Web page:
Assistant Professor - Contemporary Politics of the Built Environment and City Building
|Degrees:||HBAS (Waterloo), M. Arch (Waterloo), Ph.D. (MIT)|
School of Architecture and Urbanism
Institute of European, Russian and Eurasian Studies
Suzanne Harris-Brandts is Assistant Professor of Architecture and Urbanism at Carleton University and founding partner of Collective Domain, a practice for spatial analysis, urban activism, architecture, and media in the public interest. She teaches in the graduate and undergraduate programs, including graduate thesis supervising. Her research brings together design and the social sciences to explore issues of power, equity, and collective identity in the built environment. Harris-Brandts’s current book project, entitled Constructing the Capital, draws from her dissertation uncovering the politics of urban development and image-making in Eurasian capital cities. It foregrounds city building campaigns in “hybrid regimes” (part-democratic/ part-authoritarian), demonstrating how architecture and urban design are manipulated for power, also highlighting bottom-up, community-based strategies to resist such actions.
- contemporary South Caucasus and Balkans
- iconic city building, including mega-projects, mega-events, and incentivized urbanism
- politics of urban development and image-making, particularly in capital cities
- contested place meanings and reflections of identity in the built environment
- design’s relationship to conflict-induced displacement
- design and designer socio-political agency
Honours and Awards
2019 The Shota Rustaveli National Science Foundation of Georgia, State Research Grant
2019 Association for Slavic, East European, and Eurasian Studies (ASEEES), Dissertation Grant
2019 SSHRC Doctoral Award
2018 Open Society Foundation Georgia, Collective Initiative Grant
2017 Graham Foundation for Advanced Studies in the Fine Arts, Grants to Individuals
2015 MIT Presidential Fellowship
2013 Royal Architectural Institute of Canada (RAIC) Student Medal
Harris-Brandts, S. (forthcoming). The ‘White Palace’ Party Headquarters: Architecture, Urban Design, and Power in North Macedonia. In Koch, N. (Ed.) Spatializing Authoritarianism. 1-26. Syracuse University Press.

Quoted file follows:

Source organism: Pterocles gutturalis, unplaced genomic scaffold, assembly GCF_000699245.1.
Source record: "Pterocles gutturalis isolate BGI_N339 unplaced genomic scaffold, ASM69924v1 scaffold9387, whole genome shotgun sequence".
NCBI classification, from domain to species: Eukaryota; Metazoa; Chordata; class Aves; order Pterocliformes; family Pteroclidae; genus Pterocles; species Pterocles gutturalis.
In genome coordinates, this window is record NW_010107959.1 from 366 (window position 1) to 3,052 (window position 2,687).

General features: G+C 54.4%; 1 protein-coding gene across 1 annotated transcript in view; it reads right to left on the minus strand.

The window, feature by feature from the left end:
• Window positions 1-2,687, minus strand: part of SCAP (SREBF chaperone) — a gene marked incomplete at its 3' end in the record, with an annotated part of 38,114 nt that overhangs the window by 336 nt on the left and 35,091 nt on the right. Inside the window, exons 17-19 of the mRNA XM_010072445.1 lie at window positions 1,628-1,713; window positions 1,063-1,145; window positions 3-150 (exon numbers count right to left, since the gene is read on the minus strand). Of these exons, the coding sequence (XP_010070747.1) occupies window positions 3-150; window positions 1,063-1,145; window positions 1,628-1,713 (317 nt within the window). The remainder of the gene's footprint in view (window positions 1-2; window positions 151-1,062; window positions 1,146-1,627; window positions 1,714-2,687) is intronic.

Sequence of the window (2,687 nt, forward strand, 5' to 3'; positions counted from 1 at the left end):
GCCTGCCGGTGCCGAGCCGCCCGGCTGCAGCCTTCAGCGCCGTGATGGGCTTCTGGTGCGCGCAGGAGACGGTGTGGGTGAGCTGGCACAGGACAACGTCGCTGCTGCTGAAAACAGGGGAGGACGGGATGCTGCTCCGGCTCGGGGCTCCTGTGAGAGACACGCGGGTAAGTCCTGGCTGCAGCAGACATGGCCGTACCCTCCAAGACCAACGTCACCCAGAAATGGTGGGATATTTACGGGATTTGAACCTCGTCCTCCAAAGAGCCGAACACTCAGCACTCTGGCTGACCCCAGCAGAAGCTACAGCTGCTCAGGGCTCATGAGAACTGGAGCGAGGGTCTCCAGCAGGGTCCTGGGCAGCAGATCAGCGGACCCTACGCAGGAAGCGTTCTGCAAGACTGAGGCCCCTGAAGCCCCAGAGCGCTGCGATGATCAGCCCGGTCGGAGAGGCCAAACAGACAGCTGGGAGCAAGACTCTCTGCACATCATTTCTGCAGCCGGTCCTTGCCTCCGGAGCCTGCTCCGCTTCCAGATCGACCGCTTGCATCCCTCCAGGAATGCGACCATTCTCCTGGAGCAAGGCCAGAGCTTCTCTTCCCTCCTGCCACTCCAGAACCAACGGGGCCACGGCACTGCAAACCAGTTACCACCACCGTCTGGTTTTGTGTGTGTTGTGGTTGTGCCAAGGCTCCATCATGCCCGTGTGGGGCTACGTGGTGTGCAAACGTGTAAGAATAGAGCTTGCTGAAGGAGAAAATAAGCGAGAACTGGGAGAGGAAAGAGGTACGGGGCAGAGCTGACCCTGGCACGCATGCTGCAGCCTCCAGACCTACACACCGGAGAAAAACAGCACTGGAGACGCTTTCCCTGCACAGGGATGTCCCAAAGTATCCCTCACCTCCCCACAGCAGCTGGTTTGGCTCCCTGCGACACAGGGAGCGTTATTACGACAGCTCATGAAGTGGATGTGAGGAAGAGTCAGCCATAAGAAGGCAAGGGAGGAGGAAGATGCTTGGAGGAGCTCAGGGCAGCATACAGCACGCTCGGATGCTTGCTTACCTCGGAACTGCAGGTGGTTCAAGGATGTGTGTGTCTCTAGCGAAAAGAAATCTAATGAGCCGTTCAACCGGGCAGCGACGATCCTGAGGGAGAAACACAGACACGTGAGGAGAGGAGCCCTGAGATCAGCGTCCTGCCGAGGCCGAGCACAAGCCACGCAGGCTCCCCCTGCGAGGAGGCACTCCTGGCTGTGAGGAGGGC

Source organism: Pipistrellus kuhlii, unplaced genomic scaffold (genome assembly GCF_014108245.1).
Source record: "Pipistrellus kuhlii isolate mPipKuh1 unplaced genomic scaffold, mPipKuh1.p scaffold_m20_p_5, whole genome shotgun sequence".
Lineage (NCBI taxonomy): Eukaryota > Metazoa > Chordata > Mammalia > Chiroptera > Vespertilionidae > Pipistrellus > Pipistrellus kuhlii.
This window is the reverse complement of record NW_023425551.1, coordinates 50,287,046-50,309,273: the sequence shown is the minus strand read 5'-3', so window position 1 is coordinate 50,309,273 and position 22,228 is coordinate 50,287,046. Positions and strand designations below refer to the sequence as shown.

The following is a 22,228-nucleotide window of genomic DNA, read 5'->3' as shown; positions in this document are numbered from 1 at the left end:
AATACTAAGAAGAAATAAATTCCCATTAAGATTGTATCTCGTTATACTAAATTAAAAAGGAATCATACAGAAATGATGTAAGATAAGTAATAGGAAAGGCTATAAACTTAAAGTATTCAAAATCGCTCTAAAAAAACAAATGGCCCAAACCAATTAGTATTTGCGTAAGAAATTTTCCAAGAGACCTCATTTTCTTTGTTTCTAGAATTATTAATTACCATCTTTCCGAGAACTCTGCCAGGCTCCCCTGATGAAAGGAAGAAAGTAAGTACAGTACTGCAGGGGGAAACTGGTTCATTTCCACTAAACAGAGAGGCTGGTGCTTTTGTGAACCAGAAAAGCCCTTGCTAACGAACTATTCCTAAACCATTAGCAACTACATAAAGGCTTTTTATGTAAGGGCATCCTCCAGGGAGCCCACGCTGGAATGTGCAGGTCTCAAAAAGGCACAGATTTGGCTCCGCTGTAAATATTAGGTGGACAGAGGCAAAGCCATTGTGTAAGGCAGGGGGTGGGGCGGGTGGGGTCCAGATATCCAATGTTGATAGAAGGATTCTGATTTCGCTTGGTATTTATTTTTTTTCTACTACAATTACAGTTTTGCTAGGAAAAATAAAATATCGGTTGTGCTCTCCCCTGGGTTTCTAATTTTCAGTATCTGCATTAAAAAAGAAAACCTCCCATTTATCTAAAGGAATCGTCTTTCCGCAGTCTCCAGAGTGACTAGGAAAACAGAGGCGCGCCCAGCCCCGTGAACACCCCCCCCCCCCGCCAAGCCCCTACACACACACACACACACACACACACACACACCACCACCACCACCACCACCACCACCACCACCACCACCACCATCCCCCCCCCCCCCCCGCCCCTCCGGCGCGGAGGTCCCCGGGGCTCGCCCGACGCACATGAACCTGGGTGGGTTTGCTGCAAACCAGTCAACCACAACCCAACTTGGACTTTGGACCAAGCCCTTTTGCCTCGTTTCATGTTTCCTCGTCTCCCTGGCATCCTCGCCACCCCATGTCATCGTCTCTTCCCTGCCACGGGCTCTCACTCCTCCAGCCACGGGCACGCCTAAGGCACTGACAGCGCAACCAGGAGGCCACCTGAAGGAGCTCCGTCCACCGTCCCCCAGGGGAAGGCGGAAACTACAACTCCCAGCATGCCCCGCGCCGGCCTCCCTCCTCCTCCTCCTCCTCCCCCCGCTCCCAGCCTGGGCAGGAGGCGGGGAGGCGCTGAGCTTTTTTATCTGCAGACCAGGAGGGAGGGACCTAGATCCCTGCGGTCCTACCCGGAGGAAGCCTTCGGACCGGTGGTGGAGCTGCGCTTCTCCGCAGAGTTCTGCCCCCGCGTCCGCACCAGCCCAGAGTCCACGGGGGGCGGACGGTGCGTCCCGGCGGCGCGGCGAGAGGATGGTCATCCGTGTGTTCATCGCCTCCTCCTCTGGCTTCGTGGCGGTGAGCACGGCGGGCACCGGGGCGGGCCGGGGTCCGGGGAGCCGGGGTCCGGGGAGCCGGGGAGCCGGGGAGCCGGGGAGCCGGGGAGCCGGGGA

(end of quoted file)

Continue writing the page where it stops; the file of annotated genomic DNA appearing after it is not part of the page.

Harris-Brandts, S., & Sichinava, D. (forthcoming). The Politics of Urban Recovery in a Soviet-era Resort Town: Heritage Tourism and Displaced Communities in Tskaltubo, Georgia. In Al-Harithy, H. (Ed.), Urban Recovery at the Intersection of Displacement and Reconstruction. London: Routledge.
Gogishvili, D., & Harris-Brandts, S. (forthcoming). The Urban Impacts of Second-tier Mega-Events in the Global East: The European Youth Olympic Festival in the South Caucasus. In Bignami, F., & Cuppini, N. (Eds.) Mega-Events, Urban Transformations and Social Citizenship: A Multi-Disciplinary Analysis for Epistemological Foresight. 1-26. London: Routledge.
Harris-Brandts, S., & Polese, A. (2020). Urbanization and Rural-Urban Dynamics in Central Asia. In De Cordier, B.,Fauve, A. & Van den Bosch, J. (Eds.), European Handbook of Central Asian Studies: History, Politics and Societies. EISCAS.
Harris-Brandts, S., & Gogishvili, D. (2020). Lofty Ideals in Aerial Connectivity: Ideology in the Urban Cable Car Network of Tbilisi, Georgia. Eurasian Geography & Economics, Taylor & Francis, 1-18.
Harris-Brandts, S. (2020). [Book Review] Iconic Planned Communities and the Challenge of Change. Corbin Sies, M., Gournay, I, and Freestone, R. (Eds.). University of Pennsylvania Press. Journal of Historical Geography.
Gogishvili, D., & Harris-Brandts, S. (2019). Coinciding Practices of Exception in Urban Development: Sports Events and Special Economic Zones. European Planning Studies, Taylor & Francis.
Gogishvili, D., & Harris-Brandts, S. (2019). The Social and Spatial Insularity of Internally Displaced Persons: “Neighbourhood Effects” in Georgia’s Collective Centres. Caucasus Survey, 7(2), Taylor & Francis, 134-156.
Harris-Brandts, S. (2019). Revisiting State Spectacle Through the New Capitals of Asia [Author-Critic Forum for: The Geopolitics of Spectacle: Space, Synecdoche, and the New Capitals of Asia by N. Koch]. Central Asian Affairs. Vol. 6, No. 6.4.
Harris-Brandts, S., & Gogishvili, D. (2018). Architectural Rumors: Unrealized Megaprojects in Baku, Azerbaijan and their Politico-Economic Uses. Eurasian Geography & Economics, 59 (1), Taylor & Francis, 73-97.
Harris-Brandts, S. (2018). The Role of Architecture in the Republic of Georgia’s European Aspirations. Nationalities Papers. 46 (6), Taylor & Francis, 1118-1135.
Harris-Brandts, S. (2018). “Could UNESCO World Heritage Status Help Refugee Camps? How to handle ‘refugee heritage’ from an architectural perspective.” Frieze, November/December 2018, Special Issue on Decolonizing Culture.
Harris-Brandts, S., & Gogishvili, D. (2018). Up in the Air: Traces of Aerial Connectivity in Tbilisi. In Neuburg, K., Pranz,, S., Tseretelli, W., et al. (eds.), Archive of Transition. Niggli Verlag Publishers. Salenstein, Switzerland.
Harris-Brandts, S., Wheeler, A. & Shioshvili, V. (2018). Wooden Mosques: Islamic Architectural Heritage in Adjara, Georgia. Tbilisi, Georgia: National Research Centre for Georgian Art History & Heritage Preservation.
Harris-Brandts, S. (2017). Georgia and the South Caucasus. In S. Piesik (Ed.), HABITAT: Vernacular Architecture for a Changing Planet. London, UK: Thames & Hudson.
Harris-Brandts, S. (2016). Decentralize, Desecularize, and Deregulate! The transformation of Kutaisi, Georgia. In MONU Journal, 25 Independent Urbanism, 86-91. Bruil & van de Staaij.
Harris-Brandts, S. (2018). Building Vacancies: Tourism and Empty Real Estate in Batumi. Urbanistica Tre Journal, 15, Special Issue: Cities of the South Caucasus. Roma Tre Press, 45-56.